Pat O’Ward upset after falling behind again at Indy 500

INDIANAPOLIS — Tears welled up in Pato O’Ward’s eyes, just as raindrops fell earlier in the day at the iconic speedway.

Pick a word to describe a tearful O’Ward after finishing second in the Indianapolis 500: heartbroken, crushed, devastated – all of these words fit. Even for a driver with ninja hands, capable of handling a dangerous car and keeping it from crashing, it took a long time to compose himself.

At first, O’Ward couldn’t even take off his helmet. He said he was so wet inside. When he finally took off his helmet, team members hugged him and his face was buried in the team members’ chests and shoulders.

Just two corners less, he said. Two corners less.

O’Ward thought he had the win. He had his move planned out perfectly, it seemed, waiting to overtake Josef Newgarden until the white flag was waved Sunday in the 108th running of the Indy 500.

“I really felt like I gave it everything I had to get it done,” O’Ward said.

But it was too early. Newgarden still had plenty of time and made a bold pass on the outside of O’Ward in Turn 3 on the final lap. There have only been four final-lap passes in Indy 500 history; Newgarden has now made two of them in consecutive years.

“He could have easily won the race,” Newgarden said. “He drove me great. I’m very grateful for him and his driving style.”

The way O’Ward drove against Newgarden? Clearly. There was a confidence between the two guys to race like that. Both put their cars in risky spots, with bold moves, but knowing the other would race respectfully; it was just that only one could win.

O’Ward’s move to the front was an accomplishment. He led all drivers with 43 on-track passes during the race (teammate Alexander Rossi was second with 40), and his fearless moves on both Rossi and Scott Dixon allowed him to get into position to challenge Newgarden.

His car appeared to be stuck, which meant that taking the necessary steps would require additional risk.

“On both fronts, in the case of Scott and Alex, there was a greater chance of getting the car towed to another location than getting it back in one piece,” O’Ward said.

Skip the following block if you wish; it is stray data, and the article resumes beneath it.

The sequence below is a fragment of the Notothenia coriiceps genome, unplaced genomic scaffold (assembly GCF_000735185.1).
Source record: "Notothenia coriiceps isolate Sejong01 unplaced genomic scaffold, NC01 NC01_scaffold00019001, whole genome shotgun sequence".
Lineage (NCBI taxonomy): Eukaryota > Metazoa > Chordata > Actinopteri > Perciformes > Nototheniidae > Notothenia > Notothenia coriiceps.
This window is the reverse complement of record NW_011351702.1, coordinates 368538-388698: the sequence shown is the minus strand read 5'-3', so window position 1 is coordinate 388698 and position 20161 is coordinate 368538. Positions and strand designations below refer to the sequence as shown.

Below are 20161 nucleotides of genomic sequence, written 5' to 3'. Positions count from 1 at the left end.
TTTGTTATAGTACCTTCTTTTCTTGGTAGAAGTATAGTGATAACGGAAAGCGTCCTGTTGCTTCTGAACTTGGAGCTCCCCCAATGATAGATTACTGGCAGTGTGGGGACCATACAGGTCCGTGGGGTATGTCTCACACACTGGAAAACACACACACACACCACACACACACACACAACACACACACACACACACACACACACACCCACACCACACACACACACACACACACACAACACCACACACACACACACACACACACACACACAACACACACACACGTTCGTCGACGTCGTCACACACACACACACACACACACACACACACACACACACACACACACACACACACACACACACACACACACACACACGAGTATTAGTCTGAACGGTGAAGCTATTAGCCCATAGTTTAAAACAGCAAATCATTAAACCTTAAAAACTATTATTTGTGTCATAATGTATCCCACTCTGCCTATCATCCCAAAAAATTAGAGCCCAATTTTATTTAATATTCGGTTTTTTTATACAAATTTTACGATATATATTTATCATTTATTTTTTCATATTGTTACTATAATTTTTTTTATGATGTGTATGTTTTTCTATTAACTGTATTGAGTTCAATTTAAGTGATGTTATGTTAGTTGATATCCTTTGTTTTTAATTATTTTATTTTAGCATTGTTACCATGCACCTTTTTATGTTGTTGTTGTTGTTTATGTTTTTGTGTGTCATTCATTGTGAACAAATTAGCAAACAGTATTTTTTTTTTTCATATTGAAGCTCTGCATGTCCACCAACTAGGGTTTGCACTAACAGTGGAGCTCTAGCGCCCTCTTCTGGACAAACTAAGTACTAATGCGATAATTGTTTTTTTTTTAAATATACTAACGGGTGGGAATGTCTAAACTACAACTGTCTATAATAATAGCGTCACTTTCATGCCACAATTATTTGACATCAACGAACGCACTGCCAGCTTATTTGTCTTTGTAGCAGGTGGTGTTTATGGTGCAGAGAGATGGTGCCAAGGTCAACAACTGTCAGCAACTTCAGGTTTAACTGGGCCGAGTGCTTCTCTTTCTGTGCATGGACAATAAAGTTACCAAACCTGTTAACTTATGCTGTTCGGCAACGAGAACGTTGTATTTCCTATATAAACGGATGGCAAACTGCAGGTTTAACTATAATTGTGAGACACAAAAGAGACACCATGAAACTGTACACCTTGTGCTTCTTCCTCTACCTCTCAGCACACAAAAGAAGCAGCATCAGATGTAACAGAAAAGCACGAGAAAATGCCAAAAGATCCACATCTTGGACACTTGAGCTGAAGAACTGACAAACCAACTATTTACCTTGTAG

At the end of the recent Indy 500, two drivers battled for the win. They made runs at each other, changing leads and gambling on when to go in for the final pass. So O’Ward knew he had to finish second, but it required a checkers-or-wreckers mentality to achieve it.

“I put that car in some spots where I didn’t know if I was going to come out the other side in one piece, because I wanted to win this race,” O’Ward said.

O’Ward kept his eyes glued to the monitors in the Indianapolis media center as he spoke. On the screen was a loop of Newgarden’s highlights – the final pass, jumping out of his car and running into the grandstands, the traditional milk drink. It was hard to look away.

O’Ward has had a tough time this month. He recently had a bad case of the flu and had a fever for five consecutive nights. He didn’t sleep well in the days leading up to the race.

But on Sunday he said he felt so good that he “almost finished his job.”

Trial and trial help clear up the tears. All he had to do was finish second in the 500m, and as Scott Dixon said afterwards: “You’d rather finish last in this position and be knocked out early than finish second.”

“It’s when you get too close and you don’t get it right,” O’Ward said. “It’s very emotional.”

Newgarden gets it. After all, the race mocked and harassed him for more than a decade, until he finally succeeded. Now he’s won two races in a row.

This old place is funny that way, and as O’Ward said, it doesn’t owe anything to any of the drivers. But it does seem like a way to reward some of those who have suffered for a long time.

“It hurts when you don’t win,” Newgarden said. “I’ve left here with a broken heart 11 times before. I understand the feeling.”

(Photo of Pato O’Ward: Derron Cummings/Associated Press)


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